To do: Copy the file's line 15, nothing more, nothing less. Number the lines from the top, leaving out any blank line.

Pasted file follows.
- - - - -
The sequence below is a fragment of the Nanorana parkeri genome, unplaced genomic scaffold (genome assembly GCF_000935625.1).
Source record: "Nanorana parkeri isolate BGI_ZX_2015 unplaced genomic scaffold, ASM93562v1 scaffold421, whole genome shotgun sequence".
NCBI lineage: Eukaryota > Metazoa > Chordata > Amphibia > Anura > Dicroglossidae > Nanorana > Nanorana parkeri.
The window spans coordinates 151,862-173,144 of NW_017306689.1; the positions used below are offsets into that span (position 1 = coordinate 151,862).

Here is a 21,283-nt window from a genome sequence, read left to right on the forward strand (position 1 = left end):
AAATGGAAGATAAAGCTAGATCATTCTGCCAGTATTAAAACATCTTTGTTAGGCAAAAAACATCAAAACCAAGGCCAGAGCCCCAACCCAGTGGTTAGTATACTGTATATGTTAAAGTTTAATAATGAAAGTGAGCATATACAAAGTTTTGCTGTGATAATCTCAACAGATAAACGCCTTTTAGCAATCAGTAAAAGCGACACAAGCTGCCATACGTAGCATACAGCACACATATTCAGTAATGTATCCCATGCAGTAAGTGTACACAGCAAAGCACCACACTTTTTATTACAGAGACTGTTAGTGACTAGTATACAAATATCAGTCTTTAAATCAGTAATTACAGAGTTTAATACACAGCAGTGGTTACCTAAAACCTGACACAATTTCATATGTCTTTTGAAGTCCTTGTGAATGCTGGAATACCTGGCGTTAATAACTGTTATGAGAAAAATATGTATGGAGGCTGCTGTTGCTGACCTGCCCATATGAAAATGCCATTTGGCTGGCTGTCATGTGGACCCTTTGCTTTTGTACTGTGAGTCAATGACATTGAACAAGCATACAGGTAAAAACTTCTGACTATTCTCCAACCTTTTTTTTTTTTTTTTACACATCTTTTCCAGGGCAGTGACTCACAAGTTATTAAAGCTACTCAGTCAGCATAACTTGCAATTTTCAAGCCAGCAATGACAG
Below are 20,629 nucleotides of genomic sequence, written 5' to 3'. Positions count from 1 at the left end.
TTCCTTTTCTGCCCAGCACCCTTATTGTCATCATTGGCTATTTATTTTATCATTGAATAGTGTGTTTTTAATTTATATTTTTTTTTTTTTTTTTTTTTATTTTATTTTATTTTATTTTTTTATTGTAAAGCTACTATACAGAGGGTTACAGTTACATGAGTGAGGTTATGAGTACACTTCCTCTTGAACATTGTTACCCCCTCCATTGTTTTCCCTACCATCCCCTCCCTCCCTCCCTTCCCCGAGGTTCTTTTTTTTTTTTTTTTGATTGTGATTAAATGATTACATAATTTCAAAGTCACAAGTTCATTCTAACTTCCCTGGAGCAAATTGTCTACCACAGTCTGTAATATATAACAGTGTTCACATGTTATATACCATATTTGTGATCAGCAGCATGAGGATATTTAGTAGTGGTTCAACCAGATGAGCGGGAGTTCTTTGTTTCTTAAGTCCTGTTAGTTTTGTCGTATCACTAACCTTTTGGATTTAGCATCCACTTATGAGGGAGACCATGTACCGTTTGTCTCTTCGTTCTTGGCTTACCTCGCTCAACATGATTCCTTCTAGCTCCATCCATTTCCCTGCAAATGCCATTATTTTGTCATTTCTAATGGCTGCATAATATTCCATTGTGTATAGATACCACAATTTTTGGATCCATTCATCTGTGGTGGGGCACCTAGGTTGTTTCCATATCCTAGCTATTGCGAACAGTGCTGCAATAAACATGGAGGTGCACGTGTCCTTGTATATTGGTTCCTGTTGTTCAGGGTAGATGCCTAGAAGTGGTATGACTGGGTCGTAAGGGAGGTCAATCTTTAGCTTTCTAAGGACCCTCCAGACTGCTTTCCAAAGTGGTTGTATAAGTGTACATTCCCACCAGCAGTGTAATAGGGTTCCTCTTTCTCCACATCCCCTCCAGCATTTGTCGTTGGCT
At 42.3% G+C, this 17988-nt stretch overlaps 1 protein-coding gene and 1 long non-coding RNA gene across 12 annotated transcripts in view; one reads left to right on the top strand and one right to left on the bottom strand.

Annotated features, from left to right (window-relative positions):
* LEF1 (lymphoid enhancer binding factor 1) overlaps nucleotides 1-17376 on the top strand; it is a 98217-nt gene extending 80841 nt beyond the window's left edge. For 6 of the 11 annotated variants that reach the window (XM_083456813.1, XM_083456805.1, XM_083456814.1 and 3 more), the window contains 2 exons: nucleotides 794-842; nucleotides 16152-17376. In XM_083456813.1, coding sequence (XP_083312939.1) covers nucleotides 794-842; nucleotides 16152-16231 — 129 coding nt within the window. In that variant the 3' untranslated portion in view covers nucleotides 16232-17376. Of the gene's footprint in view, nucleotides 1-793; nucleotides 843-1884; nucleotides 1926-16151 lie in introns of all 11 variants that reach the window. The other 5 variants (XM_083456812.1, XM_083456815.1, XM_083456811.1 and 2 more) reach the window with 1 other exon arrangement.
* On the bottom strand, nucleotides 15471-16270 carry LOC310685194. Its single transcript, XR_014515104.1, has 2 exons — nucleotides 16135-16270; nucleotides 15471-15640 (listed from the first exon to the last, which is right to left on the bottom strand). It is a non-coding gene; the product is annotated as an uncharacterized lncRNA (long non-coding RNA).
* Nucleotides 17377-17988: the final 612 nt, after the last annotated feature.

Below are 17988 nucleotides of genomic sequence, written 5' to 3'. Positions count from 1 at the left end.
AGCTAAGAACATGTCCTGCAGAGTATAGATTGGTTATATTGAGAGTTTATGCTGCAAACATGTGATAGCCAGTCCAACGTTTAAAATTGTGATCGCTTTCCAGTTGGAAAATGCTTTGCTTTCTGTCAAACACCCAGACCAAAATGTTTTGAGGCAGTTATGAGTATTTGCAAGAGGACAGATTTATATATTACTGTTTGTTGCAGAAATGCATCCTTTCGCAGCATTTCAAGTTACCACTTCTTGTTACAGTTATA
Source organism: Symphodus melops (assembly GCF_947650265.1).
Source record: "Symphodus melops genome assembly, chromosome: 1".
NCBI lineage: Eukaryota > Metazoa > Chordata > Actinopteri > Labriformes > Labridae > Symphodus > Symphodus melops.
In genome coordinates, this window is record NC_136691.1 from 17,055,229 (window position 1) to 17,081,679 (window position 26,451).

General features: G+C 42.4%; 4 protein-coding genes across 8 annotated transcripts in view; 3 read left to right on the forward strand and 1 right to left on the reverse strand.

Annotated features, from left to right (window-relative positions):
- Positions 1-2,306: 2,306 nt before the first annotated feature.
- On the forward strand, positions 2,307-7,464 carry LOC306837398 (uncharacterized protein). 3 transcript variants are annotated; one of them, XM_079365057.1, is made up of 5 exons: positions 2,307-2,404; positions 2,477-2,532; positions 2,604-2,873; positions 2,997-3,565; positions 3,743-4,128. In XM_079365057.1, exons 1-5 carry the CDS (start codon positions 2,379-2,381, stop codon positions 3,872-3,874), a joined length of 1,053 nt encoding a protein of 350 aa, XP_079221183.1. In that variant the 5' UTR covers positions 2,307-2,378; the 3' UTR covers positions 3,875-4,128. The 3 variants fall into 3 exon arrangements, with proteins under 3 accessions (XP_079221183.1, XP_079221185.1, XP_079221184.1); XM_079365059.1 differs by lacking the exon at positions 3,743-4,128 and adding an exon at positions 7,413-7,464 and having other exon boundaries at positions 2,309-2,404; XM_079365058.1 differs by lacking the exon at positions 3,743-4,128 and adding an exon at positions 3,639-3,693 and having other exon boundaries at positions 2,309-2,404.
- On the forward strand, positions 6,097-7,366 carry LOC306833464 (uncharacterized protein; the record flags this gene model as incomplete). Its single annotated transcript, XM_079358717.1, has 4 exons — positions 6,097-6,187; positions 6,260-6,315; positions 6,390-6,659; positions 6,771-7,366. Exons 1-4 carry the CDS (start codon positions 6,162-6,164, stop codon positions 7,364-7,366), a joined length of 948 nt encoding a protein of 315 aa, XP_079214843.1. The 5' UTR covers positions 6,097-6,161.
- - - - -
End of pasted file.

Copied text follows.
AGCTAAGAACATGTCCTGCAGAGTATAGATTGGTTATATTGAGAGTTTATGCTGCAAACATGTGATAGCCAGTCCAACGTTTAAAATTGTGATCGCTTTCCAGTTGGAAAATGCTTTGCTTTCTGTCAAACACCCAGACCAAAATGTTTTGAGGCAGTTATGAGTATTTGCAAGAGGACAGATTTATATATTACTGTTTGTTGCAGAAATGCATCCTTTCGCAGCATTTCAAGTTACCACTTCTTGTTACAGTTATA